Daniel Earwicker Chief Software Architect
CNL Software Ltd

TypeScript and runtime typing


TYPESCRIPT 2016-09-04

Prompted by this question on Reddit.

I'd want to declare a type that points to class extending another class. Please note, a CLASS not INSTANCE. I've tried something like this:

type EventClass = class extends Event;

type Listener = (data: class extends Event) => void;

and later on:

private handlers: Map<EventClass,Listener[]>;

But unfortunately this syntax does not work. How I can declare a type that points to CLASS extending another CLASS?

You want a runtime value that specifies a type of event, so you can use it as the key in a Map.

In Java you'd use the Class class, in C# you'd use Type. These are runtime type representatives that reflect the compile time types (perfectly in C# thanks to reified generics, imperfectly in Java due to erased generics).

But TypeScript is just JavaScript with static typing added to it, in a way that tries to be of maximum usefulness in real-world JavaScript, as it is used.

It's not an attempt to recreate the environment (including runtime services) of any other language. Unfortunately there is no general runtime representation of a type in standard JavaScript.

The JavaScript typeof operator returns a string, and is only useful for primitives. The TypeScript typeof operator (which can only appear in type positions) has no effect on generated JavaScript, so there is no way to sneak that information into the runtime world.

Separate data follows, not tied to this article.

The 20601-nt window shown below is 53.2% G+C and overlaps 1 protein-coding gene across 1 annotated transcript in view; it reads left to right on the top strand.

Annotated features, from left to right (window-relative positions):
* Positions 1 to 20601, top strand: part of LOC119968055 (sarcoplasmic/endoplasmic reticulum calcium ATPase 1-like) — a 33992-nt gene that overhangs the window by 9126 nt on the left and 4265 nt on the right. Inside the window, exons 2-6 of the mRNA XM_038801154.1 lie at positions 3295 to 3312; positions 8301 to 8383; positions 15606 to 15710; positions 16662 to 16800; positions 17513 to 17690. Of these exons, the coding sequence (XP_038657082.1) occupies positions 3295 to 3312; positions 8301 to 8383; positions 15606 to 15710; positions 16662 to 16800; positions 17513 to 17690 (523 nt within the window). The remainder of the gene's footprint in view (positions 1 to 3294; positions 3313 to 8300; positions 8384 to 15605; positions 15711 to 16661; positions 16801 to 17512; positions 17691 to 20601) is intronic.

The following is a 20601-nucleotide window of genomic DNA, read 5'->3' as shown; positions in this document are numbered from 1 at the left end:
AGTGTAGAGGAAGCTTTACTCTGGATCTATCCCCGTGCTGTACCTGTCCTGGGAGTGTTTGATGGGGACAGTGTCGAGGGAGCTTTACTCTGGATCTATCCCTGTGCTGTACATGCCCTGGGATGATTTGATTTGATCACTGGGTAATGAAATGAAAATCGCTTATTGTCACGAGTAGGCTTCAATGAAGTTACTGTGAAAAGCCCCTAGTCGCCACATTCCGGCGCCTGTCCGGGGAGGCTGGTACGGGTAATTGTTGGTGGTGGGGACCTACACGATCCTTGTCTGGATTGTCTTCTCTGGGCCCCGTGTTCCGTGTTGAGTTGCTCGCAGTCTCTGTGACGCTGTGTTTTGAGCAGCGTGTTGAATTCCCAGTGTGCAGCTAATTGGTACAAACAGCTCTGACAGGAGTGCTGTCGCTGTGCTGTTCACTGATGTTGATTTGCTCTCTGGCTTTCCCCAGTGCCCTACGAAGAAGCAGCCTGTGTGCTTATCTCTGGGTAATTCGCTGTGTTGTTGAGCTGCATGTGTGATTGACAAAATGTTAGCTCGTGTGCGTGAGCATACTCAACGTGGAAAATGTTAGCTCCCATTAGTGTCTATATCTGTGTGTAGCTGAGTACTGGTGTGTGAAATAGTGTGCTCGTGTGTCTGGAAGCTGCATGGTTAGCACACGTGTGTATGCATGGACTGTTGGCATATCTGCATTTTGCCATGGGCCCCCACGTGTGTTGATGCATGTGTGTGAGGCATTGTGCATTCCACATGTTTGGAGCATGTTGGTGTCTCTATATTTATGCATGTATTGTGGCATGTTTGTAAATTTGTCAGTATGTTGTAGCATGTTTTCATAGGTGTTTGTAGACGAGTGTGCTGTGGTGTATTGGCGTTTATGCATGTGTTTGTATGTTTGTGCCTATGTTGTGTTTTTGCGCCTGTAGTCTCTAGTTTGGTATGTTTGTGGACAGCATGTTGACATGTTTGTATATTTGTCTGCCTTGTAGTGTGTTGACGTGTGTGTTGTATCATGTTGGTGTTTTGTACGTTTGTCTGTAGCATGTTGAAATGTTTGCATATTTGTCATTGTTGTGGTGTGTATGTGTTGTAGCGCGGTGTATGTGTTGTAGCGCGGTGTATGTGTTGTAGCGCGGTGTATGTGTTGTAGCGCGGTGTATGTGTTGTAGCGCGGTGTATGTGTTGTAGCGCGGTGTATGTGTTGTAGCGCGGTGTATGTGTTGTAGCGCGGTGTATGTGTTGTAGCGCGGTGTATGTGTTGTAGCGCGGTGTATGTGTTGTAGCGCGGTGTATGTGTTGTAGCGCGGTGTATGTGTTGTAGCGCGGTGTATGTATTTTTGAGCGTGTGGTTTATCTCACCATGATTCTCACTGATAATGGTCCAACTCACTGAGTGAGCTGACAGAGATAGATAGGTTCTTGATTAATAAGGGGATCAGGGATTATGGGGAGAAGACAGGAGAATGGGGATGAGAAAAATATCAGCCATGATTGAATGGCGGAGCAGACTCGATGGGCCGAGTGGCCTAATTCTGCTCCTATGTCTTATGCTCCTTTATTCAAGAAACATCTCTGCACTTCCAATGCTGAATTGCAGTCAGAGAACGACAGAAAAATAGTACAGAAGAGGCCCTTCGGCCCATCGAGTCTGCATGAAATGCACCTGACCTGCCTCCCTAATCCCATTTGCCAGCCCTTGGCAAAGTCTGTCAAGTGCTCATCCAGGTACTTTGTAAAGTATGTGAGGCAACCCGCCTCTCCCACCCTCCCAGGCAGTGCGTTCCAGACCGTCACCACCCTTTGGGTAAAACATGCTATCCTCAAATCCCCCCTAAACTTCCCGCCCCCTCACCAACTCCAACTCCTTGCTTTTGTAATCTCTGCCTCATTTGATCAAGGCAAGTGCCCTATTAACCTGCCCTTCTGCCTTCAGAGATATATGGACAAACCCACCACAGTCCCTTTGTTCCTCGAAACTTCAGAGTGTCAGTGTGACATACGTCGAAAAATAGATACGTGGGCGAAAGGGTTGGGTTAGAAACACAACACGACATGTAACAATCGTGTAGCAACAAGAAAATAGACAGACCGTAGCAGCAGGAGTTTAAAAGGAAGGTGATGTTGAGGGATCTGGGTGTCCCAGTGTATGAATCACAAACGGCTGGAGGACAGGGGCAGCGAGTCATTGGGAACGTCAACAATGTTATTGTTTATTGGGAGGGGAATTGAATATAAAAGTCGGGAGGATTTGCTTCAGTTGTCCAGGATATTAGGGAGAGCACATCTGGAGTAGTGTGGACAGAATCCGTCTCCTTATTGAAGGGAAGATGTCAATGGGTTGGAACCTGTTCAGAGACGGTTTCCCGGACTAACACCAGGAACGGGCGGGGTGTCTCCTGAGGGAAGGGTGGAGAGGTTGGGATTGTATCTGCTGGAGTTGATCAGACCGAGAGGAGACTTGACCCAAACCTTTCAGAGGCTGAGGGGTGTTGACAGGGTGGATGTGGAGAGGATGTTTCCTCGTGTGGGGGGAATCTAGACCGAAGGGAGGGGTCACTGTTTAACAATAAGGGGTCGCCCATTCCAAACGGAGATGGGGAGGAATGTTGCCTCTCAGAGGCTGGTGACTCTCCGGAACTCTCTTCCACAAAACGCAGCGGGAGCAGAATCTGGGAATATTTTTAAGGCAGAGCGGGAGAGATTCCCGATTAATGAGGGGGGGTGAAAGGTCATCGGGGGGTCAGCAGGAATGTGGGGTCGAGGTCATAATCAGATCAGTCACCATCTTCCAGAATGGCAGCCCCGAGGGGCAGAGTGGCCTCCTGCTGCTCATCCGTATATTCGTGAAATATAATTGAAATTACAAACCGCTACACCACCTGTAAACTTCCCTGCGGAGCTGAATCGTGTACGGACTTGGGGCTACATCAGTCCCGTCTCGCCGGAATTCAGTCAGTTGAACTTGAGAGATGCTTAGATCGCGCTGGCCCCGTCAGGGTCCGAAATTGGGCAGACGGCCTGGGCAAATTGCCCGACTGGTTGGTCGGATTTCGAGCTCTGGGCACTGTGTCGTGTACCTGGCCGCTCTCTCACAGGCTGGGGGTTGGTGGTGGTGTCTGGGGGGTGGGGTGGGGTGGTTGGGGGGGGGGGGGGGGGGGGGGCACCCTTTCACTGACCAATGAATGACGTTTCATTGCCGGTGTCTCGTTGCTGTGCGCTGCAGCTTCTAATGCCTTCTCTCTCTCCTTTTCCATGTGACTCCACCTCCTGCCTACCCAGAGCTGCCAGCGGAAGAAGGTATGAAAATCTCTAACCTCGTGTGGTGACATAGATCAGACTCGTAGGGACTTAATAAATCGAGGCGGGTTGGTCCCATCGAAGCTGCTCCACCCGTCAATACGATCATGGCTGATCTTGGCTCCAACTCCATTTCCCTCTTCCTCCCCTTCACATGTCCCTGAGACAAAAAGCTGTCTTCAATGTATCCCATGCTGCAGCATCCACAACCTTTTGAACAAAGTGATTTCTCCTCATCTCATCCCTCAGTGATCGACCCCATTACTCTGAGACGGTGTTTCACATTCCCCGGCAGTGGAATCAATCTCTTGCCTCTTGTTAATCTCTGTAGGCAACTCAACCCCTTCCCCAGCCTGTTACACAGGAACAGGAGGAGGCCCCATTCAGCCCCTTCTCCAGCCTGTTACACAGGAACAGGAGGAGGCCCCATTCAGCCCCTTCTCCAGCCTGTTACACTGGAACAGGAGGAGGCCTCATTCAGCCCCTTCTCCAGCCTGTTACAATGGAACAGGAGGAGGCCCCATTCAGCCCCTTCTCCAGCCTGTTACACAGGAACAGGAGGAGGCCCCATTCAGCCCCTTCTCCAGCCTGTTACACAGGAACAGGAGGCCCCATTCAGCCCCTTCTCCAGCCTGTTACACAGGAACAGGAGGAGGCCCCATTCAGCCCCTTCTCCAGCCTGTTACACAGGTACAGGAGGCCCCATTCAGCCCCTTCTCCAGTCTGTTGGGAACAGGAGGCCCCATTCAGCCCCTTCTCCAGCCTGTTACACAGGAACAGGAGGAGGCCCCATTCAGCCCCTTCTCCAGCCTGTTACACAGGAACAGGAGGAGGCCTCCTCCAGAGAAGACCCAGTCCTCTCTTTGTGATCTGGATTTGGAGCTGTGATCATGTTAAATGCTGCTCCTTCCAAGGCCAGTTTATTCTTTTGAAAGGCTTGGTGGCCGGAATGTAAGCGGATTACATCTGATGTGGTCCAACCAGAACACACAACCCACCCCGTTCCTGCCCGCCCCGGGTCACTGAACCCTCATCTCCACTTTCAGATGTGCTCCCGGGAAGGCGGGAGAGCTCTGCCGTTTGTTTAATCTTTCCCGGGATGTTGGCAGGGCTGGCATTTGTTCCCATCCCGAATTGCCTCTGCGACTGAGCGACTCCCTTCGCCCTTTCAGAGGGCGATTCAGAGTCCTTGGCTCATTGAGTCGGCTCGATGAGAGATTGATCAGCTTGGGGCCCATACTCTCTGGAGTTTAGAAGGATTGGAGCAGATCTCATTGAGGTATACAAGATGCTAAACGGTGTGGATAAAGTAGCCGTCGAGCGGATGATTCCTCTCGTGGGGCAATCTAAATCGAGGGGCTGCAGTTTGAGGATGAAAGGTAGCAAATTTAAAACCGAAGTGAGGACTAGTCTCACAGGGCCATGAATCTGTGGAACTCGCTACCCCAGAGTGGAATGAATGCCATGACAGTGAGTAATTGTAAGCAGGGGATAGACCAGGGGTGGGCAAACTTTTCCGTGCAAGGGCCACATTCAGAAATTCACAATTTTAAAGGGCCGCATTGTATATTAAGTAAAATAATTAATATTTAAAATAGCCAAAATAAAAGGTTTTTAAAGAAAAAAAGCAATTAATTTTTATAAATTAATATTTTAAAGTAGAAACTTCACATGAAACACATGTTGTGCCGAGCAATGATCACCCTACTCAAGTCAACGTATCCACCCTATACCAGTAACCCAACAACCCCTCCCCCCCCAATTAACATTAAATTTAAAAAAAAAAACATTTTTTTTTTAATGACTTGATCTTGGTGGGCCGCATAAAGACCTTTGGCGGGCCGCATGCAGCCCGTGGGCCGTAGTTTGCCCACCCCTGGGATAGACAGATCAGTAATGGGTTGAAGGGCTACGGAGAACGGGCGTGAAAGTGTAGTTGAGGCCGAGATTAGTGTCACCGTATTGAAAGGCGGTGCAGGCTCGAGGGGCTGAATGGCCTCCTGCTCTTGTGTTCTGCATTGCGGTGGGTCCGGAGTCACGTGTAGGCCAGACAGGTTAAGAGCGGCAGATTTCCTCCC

But all is not lost. The JavaScript instanceof operator checks the constructor of an object's prototype. Assuming the pattern has been followed correctly (which it is if you use the class keyword to declare your types), an object created by new C can be said to be an instanceof class C. Note that C is just a function so it is an object at runtime.

Suppose you have:

class FoodEvent extends Event {
    flavour: string;
}

class SecurityEvent extends Event {
    threatLevel: number;
}

And here's all Listener can do:

type Listener = (data: Event) => void;

Note that saying Event in that context is sufficient to mean anything derived from Event, so you don't need a way to say that. This is standard OO polymorphism. (In TypeScript, which has structural typing, it actually means "anything with a compatible type shape".)

The types FoodEvent and SecurityEvent are also functions at runtime, so they can be stored in a variable:

const blah = FoodEvent; // works

How do we declare the type of such a function? In TypeScript we can write:

type Constructor<T> = {
    new(...args: any[]): T;
};

That is, a function that must be called with the new prefix, takes any number of arguments of whatever type, and returns something compatible with type T.

So now we can define our map of handlers (to shorten the example I've simplified it: a single Listener instead of an array of them.)

const handlers = new Map<Constructor<Event>, Listener>();

And I can then register a Listener:

handlers.set(FoodEvent, data => {
   // handle the food-related event